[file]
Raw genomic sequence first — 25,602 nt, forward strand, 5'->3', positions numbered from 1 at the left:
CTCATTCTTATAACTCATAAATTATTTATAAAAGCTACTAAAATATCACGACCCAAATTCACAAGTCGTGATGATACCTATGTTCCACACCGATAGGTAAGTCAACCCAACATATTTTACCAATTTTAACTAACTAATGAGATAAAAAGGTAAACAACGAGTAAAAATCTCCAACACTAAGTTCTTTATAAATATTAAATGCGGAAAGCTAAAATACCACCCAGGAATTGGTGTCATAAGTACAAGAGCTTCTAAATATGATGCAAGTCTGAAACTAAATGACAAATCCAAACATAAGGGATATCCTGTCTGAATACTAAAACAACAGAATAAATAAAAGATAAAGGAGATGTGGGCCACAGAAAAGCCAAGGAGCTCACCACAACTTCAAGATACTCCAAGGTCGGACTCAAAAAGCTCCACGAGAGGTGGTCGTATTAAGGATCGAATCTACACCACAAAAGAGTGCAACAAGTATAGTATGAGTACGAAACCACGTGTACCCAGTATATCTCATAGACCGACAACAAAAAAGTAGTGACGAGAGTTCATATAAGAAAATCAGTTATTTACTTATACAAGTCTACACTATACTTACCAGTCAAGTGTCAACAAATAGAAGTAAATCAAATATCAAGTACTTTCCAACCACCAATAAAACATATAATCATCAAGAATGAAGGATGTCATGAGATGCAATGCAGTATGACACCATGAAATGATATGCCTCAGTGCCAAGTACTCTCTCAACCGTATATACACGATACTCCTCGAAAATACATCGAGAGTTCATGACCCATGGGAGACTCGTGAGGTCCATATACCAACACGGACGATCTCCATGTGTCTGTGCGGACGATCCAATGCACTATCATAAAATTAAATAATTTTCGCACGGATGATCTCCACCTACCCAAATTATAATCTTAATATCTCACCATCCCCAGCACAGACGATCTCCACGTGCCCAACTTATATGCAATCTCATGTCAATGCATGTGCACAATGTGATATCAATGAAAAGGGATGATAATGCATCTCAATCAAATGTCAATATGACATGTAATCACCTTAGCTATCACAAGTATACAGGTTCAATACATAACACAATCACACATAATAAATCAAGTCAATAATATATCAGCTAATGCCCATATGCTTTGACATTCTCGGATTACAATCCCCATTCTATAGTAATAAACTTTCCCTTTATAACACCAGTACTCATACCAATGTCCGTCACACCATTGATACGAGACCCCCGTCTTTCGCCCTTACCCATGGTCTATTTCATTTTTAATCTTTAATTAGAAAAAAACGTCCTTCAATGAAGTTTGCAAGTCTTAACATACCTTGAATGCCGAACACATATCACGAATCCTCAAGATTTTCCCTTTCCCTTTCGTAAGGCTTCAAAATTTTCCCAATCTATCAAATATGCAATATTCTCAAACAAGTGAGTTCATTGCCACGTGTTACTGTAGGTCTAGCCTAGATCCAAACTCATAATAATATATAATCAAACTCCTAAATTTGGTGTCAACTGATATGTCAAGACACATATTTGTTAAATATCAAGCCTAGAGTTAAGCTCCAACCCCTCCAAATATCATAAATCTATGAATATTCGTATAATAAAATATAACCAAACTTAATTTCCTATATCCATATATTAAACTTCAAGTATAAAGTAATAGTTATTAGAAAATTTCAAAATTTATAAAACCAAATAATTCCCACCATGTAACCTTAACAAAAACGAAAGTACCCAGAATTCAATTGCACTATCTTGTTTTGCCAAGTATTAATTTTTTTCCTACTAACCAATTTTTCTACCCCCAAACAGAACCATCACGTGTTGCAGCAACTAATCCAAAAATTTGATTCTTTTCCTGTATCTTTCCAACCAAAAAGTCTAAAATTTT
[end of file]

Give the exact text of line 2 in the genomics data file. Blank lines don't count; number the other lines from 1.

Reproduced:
CTCATTCTTATAACTCATAAATTATTTATAAAAGCTACTAAAATATCACGACCCAAATTCACAAGTCGTGATGATACCTATGTTCCACACCGATAGGTAAGTCAACCCAACATATTTTACCAATTTTAACTAACTAATGAGATAAAAAGGTAAACAACGAGTAAAAATCTCCAACACTAAGTTCTTTATAAATATTAAATGCGGAAAGCTAAAATACCACCCAGGAATTGGTGTCATAAGTACAAGAGCTTCTAAATATGATGCAAGTCTGAAACTAAATGACAAATCCAAACATAAGGGATATCCTGTCTGAATACTAAAACAACAGAATAAATAAAAGATAAAGGAGATGTGGGCCACAGAAAAGCCAAGGAGCTCACCACAACTTCAAGATACTCCAAGGTCGGACTCAAAAAGCTCCACGAGAGGTGGTCGTATTAAGGATCGAATCTACACCACAAAAGAGTGCAACAAGTATAGTATGAGTACGAAACCACGTGTACCCAGTATATCTCATAGACCGACAACAAAAAAGTAGTGACGAGAGTTCATATAAGAAAATCAGTTATTTACTTATACAAGTCTACACTATACTTACCAGTCAAGTGTCAACAAATAGAAGTAAATCAAATATCAAGTACTTTCCAACCACCAATAAAACATATAATCATCAAGAATGAAGGATGTCATGAGATGCAATGCAGTATGACACCATGAAATGATATGCCTCAGTGCCAAGTACTCTCTCAACCGTATATACACGATACTCCTCGAAAATACATCGAGAGTTCATGACCCATGGGAGACTCGTGAGGTCCATATACCAACACGGACGATCTCCATGTGTCTGTGCGGACGATCCAATGCACTATCATAAAATTAAATAATTTTCGCACGGATGATCTCCACCTACCCAAATTATAATCTTAATATCTCACCATCCCCAGCACAGACGATCTCCACGTGCCCAACTTATATGCAATCTCATGTCAATGCATGTGCACAATGTGATATCAATGAAAAGGGATGATAATGCATCTCAATCAAATGTCAATATGACATGTAATCACCTTAGCTATCACAAGTATACAGGTTCAATACATAACACAATCACACATAATAAATCAAGTCAATAATATATCAGCTAATGCCCATATGCTTTGACATTCTCGGATTACAATCCCCATTCTATAGTAATAAACTTTCCCTTTATAACACCAGTACTCATACCAATGTCCGTCACACCATTGATACGAGACCCCCGTCTTTCGCCCTTACCCATGGTCTATTTCATTTTTAATCTTTAATTAGAAAAAAACGTCCTTCAATGAAGTTTGCAAGTCTTAACATACCTTGAATGCCGAACACATATCACGAATCCTCAAGATTTTCCCTTTCCCTTTCGTAAGGCTTCAAAATTTTCCCAATCTATCAAATATGCAATATTCTCAAACAAGTGAGTTCATTGCCACGTGTTACTGTAGGTCTAGCCTAGATCCAAACTCATAATAATATATAATCAAACTCCTAAATTTGGTGTCAACTGATATGTCAAGACACATATTTGTTAAATATCAAGCCTAGAGTTAAGCTCCAACCCCTCCAAATATCATAAATCTATGAATATTCGTATAATAAAATATAACCAAACTTAATTTCCTATATCCATATATTAAACTTCAAGTATAAAGTAATAGTTATTAGAAAATTTCAAAATTTATAAAACCAAATAATTCCCACCATGTAACCTTAACAAAAACGAAAGTACCCAGAATTCAATTGCACTATCTTGTTTTGCCAAGTATTAATTTTTTTCCTACTAACCAATTTTTCTACCCCCAAACAGAACCATCACGTGTTGCAGCAACTAATCCAAAAATTTGATTCTTTTCCTGTATCTTTCCAACCAAAAAGTCTAAAATTTT